Last week, I went down to Austin, Texas, to attend HighEdWeb 2011, the annual conference hosted by the Higher Ed Web Professionals Association.
Aside attending several excellent sessions and networking with my peers in the field, I also had the honor of presenting a session entitled “Carrying the Banner: Reinventing News on Your University Website.” (You can watch the video, read a recap or view the slide deck.) I was honored and humbled to receive the Best of Track (Content) and Best of Conference awards, as determined by audience feedback. Thanks for the opportunity and the honor, HighEdWeb!
Enough about me. Here are a few of the highlights I took away from the conference:
- Mike Petroff of Emerson College presented “Customer Service and Social Media: You Can Do Better,” in which he exhorted us to “Stop treating your customers like one-night stands.” We need to build relationships with them, and social media provides many avenues through which to do that. We can’t buy reputation through social media; we have to earn it. We need to listen better, crowdsource more thoroughly, engage more deeply. As Petroff put it, “we need to out-care the competition.”
- Brad Mitchell and Sara Clark from Missouri State showed off their smart homepage approach, feeding in content from multiple campus-wide sources as a means of making the homepage a destination and solving the problem of everyone wanting to be on it. They have firm criteria over what content is included and a sophisticated back end that guards against outdated sources, flooding of the feed by a single source and broken links.
- There were several sessions on accessibility, including a keynote by Shawn Henry from the W3C. This is important. It’s not a nice-to-have, it’s a need-to-do.
- I stretched my brain in a technical session on APIs presented by Erik Runyon and Jeremy Friesen of Notre Dame. Even as a content person, I can get behind these key takeaways: commit to the openness of your data, create relationships with other developers on campus and encourage others to commit to open data.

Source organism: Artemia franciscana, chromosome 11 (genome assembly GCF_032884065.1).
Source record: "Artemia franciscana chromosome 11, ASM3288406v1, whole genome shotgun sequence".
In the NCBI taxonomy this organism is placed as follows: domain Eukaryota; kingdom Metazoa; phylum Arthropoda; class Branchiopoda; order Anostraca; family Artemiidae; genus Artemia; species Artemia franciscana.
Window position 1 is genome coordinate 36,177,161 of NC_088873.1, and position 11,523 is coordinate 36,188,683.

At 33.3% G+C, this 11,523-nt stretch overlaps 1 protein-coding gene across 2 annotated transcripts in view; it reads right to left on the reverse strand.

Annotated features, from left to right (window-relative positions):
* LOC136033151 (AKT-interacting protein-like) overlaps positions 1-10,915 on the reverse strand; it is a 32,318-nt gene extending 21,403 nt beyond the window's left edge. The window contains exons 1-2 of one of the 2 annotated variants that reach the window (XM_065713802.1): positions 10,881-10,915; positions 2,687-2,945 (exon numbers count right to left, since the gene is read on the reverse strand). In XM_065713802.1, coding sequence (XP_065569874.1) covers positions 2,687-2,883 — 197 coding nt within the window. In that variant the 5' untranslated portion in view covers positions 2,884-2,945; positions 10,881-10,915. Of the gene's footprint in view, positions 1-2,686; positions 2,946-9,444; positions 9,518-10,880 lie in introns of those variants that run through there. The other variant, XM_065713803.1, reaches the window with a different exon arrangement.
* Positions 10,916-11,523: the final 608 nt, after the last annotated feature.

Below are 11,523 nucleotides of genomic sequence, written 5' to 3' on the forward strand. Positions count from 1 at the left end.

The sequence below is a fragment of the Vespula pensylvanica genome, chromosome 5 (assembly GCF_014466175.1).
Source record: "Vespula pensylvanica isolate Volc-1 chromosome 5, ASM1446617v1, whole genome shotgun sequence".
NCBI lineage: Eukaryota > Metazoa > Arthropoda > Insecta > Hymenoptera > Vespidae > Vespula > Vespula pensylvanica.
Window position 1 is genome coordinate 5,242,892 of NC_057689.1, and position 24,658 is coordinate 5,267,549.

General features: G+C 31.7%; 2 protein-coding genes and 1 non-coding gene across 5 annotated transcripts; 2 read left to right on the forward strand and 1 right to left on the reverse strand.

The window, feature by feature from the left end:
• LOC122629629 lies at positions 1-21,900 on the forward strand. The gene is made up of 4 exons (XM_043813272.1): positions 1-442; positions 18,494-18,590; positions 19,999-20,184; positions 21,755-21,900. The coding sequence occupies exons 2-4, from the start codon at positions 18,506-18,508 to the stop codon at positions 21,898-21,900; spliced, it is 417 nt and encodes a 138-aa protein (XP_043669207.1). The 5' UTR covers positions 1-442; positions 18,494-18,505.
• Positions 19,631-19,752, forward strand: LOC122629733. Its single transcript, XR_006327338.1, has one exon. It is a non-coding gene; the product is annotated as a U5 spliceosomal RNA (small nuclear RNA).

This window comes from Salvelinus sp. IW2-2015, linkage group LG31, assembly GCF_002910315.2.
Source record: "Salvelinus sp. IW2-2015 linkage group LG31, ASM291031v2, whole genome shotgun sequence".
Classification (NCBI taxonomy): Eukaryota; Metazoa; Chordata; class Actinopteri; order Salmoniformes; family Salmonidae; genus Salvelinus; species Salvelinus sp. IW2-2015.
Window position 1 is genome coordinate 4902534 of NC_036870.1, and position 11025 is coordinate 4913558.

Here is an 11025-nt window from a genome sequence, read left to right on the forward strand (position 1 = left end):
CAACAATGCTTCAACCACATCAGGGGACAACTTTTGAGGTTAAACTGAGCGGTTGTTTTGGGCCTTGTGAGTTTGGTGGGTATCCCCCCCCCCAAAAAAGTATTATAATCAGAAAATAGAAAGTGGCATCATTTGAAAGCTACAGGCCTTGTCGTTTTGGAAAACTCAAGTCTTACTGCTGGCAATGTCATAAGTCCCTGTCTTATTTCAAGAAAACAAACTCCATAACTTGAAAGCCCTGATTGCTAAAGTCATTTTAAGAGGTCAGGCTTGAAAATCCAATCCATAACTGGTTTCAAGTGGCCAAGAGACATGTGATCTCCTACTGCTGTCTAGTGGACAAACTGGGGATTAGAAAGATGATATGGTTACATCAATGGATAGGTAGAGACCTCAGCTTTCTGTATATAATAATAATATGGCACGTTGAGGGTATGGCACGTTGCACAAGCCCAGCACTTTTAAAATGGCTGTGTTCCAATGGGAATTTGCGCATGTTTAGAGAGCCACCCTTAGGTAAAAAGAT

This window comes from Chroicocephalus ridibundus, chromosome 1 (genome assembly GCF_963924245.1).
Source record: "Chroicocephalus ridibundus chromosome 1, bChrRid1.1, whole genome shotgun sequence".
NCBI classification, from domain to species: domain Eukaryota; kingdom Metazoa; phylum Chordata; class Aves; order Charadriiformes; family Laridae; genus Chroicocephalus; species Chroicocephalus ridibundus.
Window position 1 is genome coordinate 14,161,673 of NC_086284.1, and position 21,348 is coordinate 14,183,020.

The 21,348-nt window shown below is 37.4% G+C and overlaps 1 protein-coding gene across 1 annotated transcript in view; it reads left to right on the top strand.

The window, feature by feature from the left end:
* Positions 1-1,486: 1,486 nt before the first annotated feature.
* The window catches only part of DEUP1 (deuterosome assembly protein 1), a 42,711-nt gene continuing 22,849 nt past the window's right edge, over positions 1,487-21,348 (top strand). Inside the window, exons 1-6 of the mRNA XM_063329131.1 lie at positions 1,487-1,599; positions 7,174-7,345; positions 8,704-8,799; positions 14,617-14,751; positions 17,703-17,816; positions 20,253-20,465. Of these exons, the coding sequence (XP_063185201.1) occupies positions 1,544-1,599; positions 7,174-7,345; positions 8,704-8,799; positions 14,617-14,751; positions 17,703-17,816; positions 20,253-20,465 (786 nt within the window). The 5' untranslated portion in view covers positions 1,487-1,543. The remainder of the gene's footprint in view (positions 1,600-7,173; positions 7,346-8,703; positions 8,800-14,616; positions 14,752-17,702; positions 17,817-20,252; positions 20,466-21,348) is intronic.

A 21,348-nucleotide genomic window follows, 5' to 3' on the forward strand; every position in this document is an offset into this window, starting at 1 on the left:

- Jeff Stevens of the University of Florida used Robocop (among other examples) to illustrate how we need to get smarter about alumni engagement (or any specific audience, really). Drawing from examples such as Kiva, Kickstarter, Groupon, even Farmville, as well as a wealth of research on generational differences and donor profiles, he made a strong case for how we need to look beyond the default models and find newer, arguably more effective ways to make them ask, make it social and, echoing Petroff, build relationships.
- Doug Beck and Roger Wolf of the University of Central Florida presented on “A Utility Belt Approach to Mobilized Content.” “You don’t need to ‘do mobile,’” they said. “You need to mobilize your content.” The best way to do this is to ensure your content is a viable data source, computer-readable and able to be adapted for multiple uses.
- Seth Meranda of the University of Nebraska-Lincoln dove into the mystifying realm of social media analytics and how to measure the bright and shiny. While there are lots of stats associated with social media, it is important to have an objective in mind. Social media is a tactic, and objectives define tactics, so if you want to gauge how successfully you are achieving your objective, your social media efforts need to tie directly back to them. “Just because you can measure it doesn’t mean it matters,” Meranda cautioned. He also talked about the importance of tying social media links to campaign tagging via Google Analytics.
Other great sessions (some I attended, some I did not):
- What Content Strategy Really Means for Higher Ed
- Make Quality Content Count with Web Analytics
- E-Expectations 2011 – Online Expectations of Prospective College Students and Their Parents
- Using WordPress to Power Your Institution’s Entire News Presence
- Beyond Blogging: Create an Integrated Online Student Ambassador Program
- Crisis Communications on the Web
- The Future of Location-Based Services and their Role in Mobile
- Cornell’s Digital Well: A social networking repository for marketing information
- The Politics of doing IA for Higher Ed
- Herding Cats: Web Governance in Higher Ed
- Lead the Horse to Water and Make Damn Sure it Drinks: How to Lead Successful and Transparent Projects
- Engaging Your Global Audience with Real-Time Campus Event Coverage
- What Colleges Can Learn From the Insane Clown Posse
You can read recaps of many more of the sessions via LINK, the Journal of Higher Education Web Professionals.